Well… you can be patient. Right now DIRECTV only allows one 4K TV on the account with the HR54 Genie DVR, using a DIRECTV 4K Ready Smart TV or DIRECTV C61K 4K Genie Mini Client. It’s a technical limitation of the HR54 that it just doesn’t have enough power to serve more than one 4K stream at the same time.
DIRECTV’s Genie 2 DVR will support two 4K streams, but it still won’t support 3. That means you’re still limited, and while that’s not a huge deal considering that there isn’t a lot of 4K content on DIRECTV, it could become a huge deal as we move forward.
While the HR54 itself isn’t powerful enough to stream to more than one 4K device, it’s the limitation of the entire DIRECTV coaxial network that’s conspiring against you with 4K. Since DIRECTV’s 4K content uses the same MPEG-4 compression as its HD content, it takes up a lot of bandwidth. I’ve estimated 30-45 megabits per second may be a requirement for DIRECTV 4K, based on downloading their on-demand content. Considering that the coaxial network has a theoretical maximum of 175Mbps, supporting five HD streams at upwards of 12Mbps plus two4K streams at upwards of 45Mbps may just be maxing out the network.
While MoCA 1.1, the technology behind DIRECTV’s clients, can perform up to 175Mbps, it’s hard to say that DIRECTV’s implementation is actually that fast. Nothing ever does as well in the real world as it does in the lab, so that pretty much clinches it — it’s possible that three 4K streams could overload the network in some cases. So DIRECTV doesn’t allow it.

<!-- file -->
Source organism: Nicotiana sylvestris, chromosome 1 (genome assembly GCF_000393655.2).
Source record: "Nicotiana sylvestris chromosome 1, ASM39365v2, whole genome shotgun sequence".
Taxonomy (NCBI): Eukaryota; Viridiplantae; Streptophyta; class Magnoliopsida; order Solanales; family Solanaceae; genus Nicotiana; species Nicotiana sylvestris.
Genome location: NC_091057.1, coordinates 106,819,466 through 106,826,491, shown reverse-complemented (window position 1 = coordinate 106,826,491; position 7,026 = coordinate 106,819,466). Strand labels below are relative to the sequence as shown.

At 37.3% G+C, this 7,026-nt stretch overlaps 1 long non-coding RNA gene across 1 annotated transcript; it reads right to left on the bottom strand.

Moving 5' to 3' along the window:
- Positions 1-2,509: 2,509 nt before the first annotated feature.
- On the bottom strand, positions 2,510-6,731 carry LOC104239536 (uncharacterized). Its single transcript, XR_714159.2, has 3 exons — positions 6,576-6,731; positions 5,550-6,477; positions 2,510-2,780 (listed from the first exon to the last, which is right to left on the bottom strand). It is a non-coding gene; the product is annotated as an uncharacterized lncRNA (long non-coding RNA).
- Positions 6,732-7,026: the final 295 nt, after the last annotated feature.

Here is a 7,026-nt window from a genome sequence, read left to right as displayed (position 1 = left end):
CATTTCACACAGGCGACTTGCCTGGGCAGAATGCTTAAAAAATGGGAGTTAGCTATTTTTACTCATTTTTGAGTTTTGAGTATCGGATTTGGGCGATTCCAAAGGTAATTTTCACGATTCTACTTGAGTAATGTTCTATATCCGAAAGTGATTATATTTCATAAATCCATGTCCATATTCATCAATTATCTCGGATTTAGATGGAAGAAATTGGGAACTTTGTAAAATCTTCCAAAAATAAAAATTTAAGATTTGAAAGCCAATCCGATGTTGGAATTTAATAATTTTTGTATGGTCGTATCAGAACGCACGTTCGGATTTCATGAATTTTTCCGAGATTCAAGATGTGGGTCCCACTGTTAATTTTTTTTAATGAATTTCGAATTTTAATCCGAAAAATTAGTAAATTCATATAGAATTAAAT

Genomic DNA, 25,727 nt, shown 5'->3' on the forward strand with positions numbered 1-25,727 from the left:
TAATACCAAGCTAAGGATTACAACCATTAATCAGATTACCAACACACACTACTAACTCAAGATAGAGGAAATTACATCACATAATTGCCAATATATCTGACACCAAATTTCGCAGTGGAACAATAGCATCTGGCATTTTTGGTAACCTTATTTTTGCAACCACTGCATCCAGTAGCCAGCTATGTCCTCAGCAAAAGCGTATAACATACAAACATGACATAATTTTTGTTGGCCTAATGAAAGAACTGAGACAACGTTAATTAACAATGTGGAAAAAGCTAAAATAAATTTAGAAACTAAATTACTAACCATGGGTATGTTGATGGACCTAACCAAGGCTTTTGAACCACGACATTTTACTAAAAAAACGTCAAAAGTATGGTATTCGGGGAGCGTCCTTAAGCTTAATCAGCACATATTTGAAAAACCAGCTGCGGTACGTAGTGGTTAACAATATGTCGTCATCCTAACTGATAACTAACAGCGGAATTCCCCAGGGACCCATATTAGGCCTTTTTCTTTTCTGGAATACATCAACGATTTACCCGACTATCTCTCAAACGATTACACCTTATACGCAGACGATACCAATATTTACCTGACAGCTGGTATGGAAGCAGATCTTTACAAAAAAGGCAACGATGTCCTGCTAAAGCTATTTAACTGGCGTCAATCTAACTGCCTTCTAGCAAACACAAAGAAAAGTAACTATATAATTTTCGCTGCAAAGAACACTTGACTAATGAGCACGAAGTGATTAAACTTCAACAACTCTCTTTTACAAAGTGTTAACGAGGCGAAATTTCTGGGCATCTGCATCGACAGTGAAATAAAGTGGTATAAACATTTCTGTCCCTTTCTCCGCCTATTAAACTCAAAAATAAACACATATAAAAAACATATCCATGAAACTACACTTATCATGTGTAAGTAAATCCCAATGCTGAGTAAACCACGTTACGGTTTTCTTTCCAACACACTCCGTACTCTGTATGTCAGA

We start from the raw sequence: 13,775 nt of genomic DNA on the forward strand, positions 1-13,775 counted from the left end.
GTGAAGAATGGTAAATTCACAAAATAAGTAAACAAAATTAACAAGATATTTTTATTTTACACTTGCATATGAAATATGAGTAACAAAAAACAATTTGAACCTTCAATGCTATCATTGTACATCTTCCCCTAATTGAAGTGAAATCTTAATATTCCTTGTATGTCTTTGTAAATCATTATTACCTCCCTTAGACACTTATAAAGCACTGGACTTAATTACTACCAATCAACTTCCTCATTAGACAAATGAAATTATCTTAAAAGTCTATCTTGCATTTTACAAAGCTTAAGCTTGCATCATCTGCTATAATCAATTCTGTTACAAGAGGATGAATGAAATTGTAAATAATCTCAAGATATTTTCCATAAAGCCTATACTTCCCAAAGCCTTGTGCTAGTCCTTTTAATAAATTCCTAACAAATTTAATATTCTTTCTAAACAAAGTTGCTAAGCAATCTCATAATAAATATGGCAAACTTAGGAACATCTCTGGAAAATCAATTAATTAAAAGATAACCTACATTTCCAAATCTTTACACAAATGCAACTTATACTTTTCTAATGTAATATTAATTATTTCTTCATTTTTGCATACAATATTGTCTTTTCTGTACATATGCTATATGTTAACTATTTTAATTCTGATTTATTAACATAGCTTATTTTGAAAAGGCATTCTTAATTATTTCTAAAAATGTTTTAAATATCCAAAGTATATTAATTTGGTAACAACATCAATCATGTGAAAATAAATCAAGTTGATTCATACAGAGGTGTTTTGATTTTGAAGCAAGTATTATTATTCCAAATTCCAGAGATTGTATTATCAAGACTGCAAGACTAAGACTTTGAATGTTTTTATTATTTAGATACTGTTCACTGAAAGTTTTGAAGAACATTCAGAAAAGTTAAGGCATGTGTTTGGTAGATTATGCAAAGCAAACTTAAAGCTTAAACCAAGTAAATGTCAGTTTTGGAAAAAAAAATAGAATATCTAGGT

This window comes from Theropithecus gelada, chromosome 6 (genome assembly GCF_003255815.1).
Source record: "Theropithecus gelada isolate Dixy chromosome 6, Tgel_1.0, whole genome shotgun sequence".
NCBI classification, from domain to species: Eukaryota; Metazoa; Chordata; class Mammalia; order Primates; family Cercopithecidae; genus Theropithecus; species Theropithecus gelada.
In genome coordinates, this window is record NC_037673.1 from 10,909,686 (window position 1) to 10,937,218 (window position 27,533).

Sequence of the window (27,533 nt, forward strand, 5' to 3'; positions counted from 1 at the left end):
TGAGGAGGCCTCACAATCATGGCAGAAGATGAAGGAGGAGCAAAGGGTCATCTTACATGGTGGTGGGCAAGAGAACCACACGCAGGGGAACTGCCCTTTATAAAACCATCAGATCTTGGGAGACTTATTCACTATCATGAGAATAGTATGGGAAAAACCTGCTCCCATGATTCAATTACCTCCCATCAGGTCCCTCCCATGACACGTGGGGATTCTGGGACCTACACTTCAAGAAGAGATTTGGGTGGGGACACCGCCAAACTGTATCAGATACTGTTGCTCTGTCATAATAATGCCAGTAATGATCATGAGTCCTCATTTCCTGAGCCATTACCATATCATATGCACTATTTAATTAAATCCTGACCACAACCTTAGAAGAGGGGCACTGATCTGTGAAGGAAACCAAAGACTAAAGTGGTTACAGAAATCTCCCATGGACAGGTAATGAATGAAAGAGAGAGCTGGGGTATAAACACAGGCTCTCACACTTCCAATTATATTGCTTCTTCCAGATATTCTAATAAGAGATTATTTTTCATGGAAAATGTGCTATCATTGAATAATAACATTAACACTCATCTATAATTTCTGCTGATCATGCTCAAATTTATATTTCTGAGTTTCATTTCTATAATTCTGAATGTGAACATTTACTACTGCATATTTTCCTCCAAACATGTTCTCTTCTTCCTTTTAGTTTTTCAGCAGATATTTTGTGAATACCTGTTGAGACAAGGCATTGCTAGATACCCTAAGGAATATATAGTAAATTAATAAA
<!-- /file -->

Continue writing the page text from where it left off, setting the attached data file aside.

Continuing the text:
So what’s the answer? MoCA 2.0. This new technology is built into the HS17 Genie 2 DVR, so as soon as MoCA 2.0 clients are available, it’s possible the HS17 could support more than two 4K streams. No promises of course, and DIRECTV has pulled this before … making us believe that new software features would be rolled out to current hardware and then making us get new hardware instead.
In order to support seven 4K streams, you would need to have steady throughput, through wired or wireless connections, of upwards of 280Mbps. This isn’t impossible and in fact is quite easy to do with MoCA 2.0 and even with the wireless technology built into the HS17. So that part won’t be an issue as soon as we start seeing those clients that support the new standard.
For now, the HS17 is the only device approved for residential DIRECTV use that supports MoCA 2.0 at all. The only other one is a DECA adapter that’s used exclusively in hotels. But of course, things will change at some point. It’s just a matter of when. Until then, I suppose if you do go to all 4K TVs, you still have Netflix, YouTube and Amazon.